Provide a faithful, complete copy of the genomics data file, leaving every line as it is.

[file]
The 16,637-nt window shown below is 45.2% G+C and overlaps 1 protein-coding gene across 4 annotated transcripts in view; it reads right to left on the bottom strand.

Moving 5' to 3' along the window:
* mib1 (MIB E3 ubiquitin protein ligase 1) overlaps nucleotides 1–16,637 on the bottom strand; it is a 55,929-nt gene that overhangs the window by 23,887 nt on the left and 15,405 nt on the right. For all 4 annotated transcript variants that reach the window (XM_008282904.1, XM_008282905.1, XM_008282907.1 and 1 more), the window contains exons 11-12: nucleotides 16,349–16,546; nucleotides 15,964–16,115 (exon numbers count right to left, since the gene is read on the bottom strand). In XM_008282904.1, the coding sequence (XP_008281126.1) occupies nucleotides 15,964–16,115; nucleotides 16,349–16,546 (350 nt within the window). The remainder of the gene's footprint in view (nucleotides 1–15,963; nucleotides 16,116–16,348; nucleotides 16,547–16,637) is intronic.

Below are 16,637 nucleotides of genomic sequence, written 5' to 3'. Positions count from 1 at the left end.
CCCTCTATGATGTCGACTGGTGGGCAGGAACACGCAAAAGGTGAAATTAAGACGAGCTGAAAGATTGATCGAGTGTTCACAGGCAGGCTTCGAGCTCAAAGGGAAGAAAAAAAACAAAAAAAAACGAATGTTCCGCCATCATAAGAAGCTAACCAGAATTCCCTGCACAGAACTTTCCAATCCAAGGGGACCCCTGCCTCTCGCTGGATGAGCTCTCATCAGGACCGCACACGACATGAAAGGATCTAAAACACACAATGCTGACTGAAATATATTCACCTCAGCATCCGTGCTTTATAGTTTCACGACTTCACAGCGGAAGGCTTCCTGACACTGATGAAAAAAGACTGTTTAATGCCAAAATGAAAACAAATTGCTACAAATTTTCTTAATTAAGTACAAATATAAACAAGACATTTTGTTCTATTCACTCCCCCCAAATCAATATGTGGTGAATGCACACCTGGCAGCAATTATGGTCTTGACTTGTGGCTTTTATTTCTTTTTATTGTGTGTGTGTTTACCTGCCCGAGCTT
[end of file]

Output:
The 16,637-nt window shown below is 45.2% G+C and overlaps 1 protein-coding gene across 4 annotated transcripts in view; it reads right to left on the bottom strand.

Moving 5' to 3' along the window:
* mib1 (MIB E3 ubiquitin protein ligase 1) overlaps nucleotides 1–16,637 on the bottom strand; it is a 55,929-nt gene that overhangs the window by 23,887 nt on the left and 15,405 nt on the right. For all 4 annotated transcript variants that reach the window (XM_008282904.1, XM_008282905.1, XM_008282907.1 and 1 more), the window contains exons 11-12: nucleotides 16,349–16,546; nucleotides 15,964–16,115 (exon numbers count right to left, since the gene is read on the bottom strand). In XM_008282904.1, the coding sequence (XP_008281126.1) occupies nucleotides 15,964–16,115; nucleotides 16,349–16,546 (350 nt within the window). The remainder of the gene's footprint in view (nucleotides 1–15,963; nucleotides 16,116–16,348; nucleotides 16,547–16,637) is intronic.

Below are 16,637 nucleotides of genomic sequence, written 5' to 3'. Positions count from 1 at the left end.
CCCTCTATGATGTCGACTGGTGGGCAGGAACACGCAAAAGGTGAAATTAAGACGAGCTGAAAGATTGATCGAGTGTTCACAGGCAGGCTTCGAGCTCAAAGGGAAGAAAAAAAACAAAAAAAAACGAATGTTCCGCCATCATAAGAAGCTAACCAGAATTCCCTGCACAGAACTTTCCAATCCAAGGGGACCCCTGCCTCTCGCTGGATGAGCTCTCATCAGGACCGCACACGACATGAAAGGATCTAAAACACACAATGCTGACTGAAATATATTCACCTCAGCATCCGTGCTTTATAGTTTCACGACTTCACAGCGGAAGGCTTCCTGACACTGATGAAAAAAGACTGTTTAATGCCAAAATGAAAACAAATTGCTACAAATTTTCTTAATTAAGTACAAATATAAACAAGACATTTTGTTCTATTCACTCCCCCCAAATCAATATGTGGTGAATGCACACCTGGCAGCAATTATGGTCTTGACTTGTGGCTTTTATTTCTTTTTATTGTGTGTGTGTTTACCTGCCCGAGCTT